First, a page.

Friday, February 26, 2016

A Different Kind Of Douche Bag, It's Regional

I know, I don't post very often these days.  It doesn't mean I'm dead or that I've totally given up.  Ideas for blogging come to me every day, but these days I just let them pass.  I was thinking of my March 2015 Sick Day post, the one about how I hate Toyotas because their drivers have no concept of the evils of driving up on you at a high rate of speed and tail gating.  Still to this day any bad driver I see coming up on me in the rear-view mirror is in a Toyota.

My point here is that this seems to be a regional malady.  I went back to New Jersey last October for my mother's 95th birthday.  More stories about the trip may come up in the future, but for now I want to talking about driving in the Garden State and in the Empire State.

Having lived here in Oregon for the last 27 years I had forgotten what toll roads were.  Actually I had forgotten how to get anywhere after all this time and I relied on the GPS for every move.  There are people there that refuse to ever take a toll road.  I gave in and let the GPS take me from point A to point B on the shortest route.  Though the toll roads have an Easy Pass system I paid cash at every toll.  There was one exit  from one highway that exited onto the Jersey Turnpike where I paid 60 cents to drive three hundred feet to the next exit off of the Turnpike.

We also drove on the Garden State Parkway which has toll boots set up every fifteen miles or so.  I think it is so cool that the only toll road in Oregon is the Bridge of the Gods in Hood River.  I think it is also very cool that once the Astoria Megler Bridge was paid off they removed the toll in Astoria.

But I digress... The point of this post is Douche Bag drivers. I found that the drivers in New York and New Jersey were oddly very courteous; even the Toyota drivers.  You don't see many casual pick-up trucks back there so there were no little trucks with big tires.  Those with pick-up trucks were contractors.  These are working trucks, not show trucks with untethered dogs and a half rack of Hams.  Those who drove Toyota cars were actually OK.  The Douche Bags of New Jersey drove Ford Mustangs.  When I lived there the Douche Bags drove Camaro IROC-Zs, but times have changed.  The new muscle-stangs bring out the beast in the drivers and these folks can easily stand proud with the Toyota drivers of the Pacific Northwest.

Wednesday, February 17, 2016

A Sign of Spring

It was in the spring four years ago when someone dumped off two ginger tom kittens at our place.  One was pretty friendly and I named him Puff.  Puff would come to us and let us pet him.  His brother was skittish and he always hang in the background and scurry away when ever we approached.  We named him Creamcicle.  The two cats hung around for a month or so.  Having three cats at the time we didn't want to adopt more, but as they matured we wanted to capture them and have them neutered.  Oddly they both disappeared and weren't seen again as we attempted to trap them.  We would have kept them as outdoor cats.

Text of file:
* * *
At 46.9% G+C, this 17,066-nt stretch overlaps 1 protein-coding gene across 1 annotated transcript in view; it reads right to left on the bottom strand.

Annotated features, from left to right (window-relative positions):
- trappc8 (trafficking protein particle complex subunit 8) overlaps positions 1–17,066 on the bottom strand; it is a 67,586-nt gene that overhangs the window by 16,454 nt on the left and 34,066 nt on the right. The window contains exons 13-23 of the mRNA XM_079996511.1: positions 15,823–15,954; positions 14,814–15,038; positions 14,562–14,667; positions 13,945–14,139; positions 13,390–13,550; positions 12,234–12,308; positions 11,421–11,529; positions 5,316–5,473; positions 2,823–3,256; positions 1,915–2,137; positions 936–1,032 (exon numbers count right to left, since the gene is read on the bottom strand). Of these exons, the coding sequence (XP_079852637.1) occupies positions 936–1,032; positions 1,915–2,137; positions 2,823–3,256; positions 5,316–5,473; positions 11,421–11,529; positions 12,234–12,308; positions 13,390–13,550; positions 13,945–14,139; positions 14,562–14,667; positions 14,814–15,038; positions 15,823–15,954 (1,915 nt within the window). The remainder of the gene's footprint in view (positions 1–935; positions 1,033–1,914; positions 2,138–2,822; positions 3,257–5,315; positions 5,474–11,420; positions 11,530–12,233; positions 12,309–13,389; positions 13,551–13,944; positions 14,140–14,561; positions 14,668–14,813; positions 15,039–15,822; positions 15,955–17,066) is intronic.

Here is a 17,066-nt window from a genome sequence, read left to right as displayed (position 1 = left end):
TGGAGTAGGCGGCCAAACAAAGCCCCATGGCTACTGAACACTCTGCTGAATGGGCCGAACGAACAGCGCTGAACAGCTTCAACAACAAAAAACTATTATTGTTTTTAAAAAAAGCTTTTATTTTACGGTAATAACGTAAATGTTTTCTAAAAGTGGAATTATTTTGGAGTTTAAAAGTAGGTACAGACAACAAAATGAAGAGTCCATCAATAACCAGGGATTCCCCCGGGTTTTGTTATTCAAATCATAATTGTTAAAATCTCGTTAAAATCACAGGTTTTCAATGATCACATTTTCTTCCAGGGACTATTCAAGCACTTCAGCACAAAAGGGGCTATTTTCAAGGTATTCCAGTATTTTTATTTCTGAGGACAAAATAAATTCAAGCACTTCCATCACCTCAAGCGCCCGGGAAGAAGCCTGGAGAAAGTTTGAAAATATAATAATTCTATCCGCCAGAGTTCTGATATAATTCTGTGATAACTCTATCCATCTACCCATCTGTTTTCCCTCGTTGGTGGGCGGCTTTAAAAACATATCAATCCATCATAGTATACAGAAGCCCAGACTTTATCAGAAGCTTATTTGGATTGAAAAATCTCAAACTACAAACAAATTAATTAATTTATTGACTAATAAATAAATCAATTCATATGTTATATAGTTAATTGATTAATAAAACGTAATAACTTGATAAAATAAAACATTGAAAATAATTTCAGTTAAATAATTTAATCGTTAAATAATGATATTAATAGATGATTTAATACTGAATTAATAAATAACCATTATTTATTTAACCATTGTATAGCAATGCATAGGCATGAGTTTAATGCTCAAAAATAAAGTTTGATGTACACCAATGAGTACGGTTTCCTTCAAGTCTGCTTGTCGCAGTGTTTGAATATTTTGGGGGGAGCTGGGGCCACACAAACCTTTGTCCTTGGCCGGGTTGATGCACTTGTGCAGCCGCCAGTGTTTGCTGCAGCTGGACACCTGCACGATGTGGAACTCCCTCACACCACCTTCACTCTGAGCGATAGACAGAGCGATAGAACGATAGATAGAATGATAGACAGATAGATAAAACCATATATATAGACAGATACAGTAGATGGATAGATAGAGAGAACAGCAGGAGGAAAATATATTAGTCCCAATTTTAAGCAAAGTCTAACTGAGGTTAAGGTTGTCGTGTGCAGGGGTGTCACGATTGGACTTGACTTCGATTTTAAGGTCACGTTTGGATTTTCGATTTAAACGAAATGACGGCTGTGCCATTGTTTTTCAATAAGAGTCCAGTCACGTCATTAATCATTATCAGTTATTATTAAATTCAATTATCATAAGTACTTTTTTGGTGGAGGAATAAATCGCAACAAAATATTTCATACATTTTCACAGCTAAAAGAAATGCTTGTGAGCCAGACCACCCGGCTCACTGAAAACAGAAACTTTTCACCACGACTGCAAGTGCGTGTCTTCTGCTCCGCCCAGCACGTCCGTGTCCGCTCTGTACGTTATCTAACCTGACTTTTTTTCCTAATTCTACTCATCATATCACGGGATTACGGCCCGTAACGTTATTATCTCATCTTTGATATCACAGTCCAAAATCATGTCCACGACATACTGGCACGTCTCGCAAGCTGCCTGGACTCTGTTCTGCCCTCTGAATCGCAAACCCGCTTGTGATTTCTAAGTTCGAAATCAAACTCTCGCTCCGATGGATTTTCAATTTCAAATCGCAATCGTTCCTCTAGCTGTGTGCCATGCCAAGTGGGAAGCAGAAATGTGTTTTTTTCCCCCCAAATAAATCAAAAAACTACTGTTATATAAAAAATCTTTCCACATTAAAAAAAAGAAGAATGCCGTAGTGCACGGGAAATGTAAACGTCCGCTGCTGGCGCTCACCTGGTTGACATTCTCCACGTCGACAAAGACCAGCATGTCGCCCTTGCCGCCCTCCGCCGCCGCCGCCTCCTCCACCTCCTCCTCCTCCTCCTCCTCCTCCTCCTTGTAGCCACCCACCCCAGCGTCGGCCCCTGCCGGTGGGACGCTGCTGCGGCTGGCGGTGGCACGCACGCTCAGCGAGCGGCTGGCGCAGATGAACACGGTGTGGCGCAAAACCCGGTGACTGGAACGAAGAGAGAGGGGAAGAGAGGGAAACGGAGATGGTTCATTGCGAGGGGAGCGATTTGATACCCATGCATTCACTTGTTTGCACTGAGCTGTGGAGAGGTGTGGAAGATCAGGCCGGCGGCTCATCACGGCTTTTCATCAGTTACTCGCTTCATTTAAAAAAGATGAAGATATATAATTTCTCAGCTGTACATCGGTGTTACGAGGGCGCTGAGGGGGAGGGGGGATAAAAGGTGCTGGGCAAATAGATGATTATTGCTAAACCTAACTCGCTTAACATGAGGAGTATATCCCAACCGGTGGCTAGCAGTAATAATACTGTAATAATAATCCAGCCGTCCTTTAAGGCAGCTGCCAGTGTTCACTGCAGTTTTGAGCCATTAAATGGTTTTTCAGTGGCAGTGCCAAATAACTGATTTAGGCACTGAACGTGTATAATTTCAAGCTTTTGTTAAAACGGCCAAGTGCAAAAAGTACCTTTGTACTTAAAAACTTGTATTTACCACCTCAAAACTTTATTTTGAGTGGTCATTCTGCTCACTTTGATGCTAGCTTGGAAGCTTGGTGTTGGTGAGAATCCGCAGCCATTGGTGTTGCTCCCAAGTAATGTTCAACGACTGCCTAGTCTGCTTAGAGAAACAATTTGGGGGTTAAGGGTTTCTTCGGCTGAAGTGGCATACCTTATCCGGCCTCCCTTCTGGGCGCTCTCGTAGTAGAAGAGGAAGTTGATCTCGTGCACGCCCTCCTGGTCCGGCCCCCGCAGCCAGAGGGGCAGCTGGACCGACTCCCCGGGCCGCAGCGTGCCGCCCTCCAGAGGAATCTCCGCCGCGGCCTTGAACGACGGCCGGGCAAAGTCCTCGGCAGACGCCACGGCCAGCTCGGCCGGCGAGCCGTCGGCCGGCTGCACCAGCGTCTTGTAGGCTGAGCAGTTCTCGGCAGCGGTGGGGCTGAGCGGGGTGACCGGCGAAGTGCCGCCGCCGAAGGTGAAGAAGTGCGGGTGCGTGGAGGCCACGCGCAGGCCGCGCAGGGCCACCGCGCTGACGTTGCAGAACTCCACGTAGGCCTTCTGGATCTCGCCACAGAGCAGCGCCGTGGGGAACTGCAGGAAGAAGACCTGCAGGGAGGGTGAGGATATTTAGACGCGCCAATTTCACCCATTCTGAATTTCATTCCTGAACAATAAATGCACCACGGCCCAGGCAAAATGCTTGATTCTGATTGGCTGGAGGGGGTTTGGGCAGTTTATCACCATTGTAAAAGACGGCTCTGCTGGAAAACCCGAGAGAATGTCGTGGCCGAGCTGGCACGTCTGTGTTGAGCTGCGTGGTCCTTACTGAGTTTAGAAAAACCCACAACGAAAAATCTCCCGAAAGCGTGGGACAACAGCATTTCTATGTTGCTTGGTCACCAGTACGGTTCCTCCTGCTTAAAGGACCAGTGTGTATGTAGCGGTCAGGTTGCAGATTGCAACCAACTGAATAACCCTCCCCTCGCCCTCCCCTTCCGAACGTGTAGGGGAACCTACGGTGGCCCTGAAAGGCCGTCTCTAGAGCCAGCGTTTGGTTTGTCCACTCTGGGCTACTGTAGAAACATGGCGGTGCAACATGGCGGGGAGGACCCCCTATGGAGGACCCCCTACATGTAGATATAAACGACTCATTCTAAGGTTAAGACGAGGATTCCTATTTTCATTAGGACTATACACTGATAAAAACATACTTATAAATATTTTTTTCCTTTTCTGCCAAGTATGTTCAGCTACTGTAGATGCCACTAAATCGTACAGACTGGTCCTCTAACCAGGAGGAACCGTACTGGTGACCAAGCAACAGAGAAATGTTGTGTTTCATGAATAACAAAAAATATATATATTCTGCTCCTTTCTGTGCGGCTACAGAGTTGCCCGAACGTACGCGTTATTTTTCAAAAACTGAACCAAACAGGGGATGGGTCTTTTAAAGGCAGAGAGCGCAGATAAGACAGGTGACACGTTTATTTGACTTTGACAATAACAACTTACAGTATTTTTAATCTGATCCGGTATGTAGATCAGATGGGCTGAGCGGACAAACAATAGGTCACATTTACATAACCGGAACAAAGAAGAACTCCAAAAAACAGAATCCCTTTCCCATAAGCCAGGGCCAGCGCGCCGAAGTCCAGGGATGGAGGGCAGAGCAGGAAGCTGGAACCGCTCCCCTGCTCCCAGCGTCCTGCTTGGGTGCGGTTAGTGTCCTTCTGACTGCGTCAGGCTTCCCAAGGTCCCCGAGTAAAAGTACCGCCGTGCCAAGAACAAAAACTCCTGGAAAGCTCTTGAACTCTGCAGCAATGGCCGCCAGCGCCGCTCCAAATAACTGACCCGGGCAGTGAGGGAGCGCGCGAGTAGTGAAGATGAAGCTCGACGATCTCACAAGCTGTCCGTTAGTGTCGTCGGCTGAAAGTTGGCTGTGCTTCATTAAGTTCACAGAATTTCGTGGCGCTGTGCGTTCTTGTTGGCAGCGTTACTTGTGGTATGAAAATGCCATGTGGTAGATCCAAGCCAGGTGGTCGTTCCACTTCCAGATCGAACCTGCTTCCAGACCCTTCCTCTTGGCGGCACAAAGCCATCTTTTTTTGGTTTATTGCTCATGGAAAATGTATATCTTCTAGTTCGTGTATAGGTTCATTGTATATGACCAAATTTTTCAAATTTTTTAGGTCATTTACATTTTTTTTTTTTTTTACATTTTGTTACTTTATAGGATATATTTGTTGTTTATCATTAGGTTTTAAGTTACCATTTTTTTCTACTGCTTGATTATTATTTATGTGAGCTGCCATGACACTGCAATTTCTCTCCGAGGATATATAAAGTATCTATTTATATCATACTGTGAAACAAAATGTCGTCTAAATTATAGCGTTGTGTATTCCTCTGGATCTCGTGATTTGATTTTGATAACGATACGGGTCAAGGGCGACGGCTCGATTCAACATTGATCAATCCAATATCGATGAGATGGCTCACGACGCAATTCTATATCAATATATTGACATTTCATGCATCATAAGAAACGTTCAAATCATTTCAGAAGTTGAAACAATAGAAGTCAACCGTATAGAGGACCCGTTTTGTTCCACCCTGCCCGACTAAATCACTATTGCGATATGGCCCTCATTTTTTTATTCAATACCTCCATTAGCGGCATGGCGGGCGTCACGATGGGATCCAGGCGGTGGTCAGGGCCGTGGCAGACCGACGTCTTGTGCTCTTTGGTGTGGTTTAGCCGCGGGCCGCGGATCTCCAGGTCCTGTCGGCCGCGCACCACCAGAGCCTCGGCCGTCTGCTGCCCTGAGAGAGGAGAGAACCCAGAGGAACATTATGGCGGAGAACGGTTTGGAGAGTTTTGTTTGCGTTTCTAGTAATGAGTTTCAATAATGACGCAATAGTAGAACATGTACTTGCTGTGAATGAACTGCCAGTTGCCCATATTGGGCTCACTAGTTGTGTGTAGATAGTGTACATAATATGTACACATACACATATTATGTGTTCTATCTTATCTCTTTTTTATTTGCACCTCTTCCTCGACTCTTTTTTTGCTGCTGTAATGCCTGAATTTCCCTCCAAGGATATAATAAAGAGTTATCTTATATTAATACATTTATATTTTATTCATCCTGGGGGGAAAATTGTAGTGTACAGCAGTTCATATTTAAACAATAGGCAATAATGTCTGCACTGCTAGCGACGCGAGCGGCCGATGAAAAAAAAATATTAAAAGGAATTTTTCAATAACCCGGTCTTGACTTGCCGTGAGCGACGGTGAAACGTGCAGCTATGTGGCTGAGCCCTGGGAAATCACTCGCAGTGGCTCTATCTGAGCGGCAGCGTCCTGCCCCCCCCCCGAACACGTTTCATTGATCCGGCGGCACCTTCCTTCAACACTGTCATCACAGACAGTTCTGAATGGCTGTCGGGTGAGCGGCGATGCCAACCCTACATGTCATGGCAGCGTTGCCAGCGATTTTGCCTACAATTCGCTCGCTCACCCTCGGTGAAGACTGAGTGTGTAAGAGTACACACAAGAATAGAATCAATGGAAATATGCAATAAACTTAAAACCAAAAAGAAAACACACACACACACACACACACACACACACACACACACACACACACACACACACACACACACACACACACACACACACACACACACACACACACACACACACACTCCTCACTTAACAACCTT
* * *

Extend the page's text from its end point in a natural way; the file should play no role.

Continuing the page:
The following year Puff returned in the spring.  He didn't miss a beat. It was as though he never left taking up residence on our steps; his favorite place to lay in the sunshine.  He would come to us and let us pet him.  He was still a tom so where ever he spent the last ten months it looked as though he was being fed will, but no one had him neutered.  We were curious as to where he lived, so we tied a string around him with a note asking his family to contact us so we would know he actually belonged to someone.  He hung around for another two weeks with his note still attached, but then he disappeared again like he had the previous year.  We thought this time he was dead.

Last year he appeared again in early spring.  Again it was as though he never left.  He took up residence on the steps again.  He was still a tom, but we noticed this time he was spraying, which is unacceptable.  He was also scratching himself quite a bit, so after a few days I got him some flea drops and got ready to capture him to get him neutered, but then Puff was gone, again.

This morning I let our cats out as I always do at around 4:30AM, and they are usually ready to come back in by 5:30, but they weren't standing by the door as usual.  No big deal; it wasn't raining so I figured they were both perambulating the parameter in the drier than normal conditions.  I saw the true reason they hadn't returned when I went out to feed the horses at 6:15.  Puff was back and our cats were hanging out with him hearing of his adventures last ten months.  Puff looked fat and I couldn't see if he was still intact, but I'm sure I'll have the opportunity to make a closer inspection before he disappears again until next spring.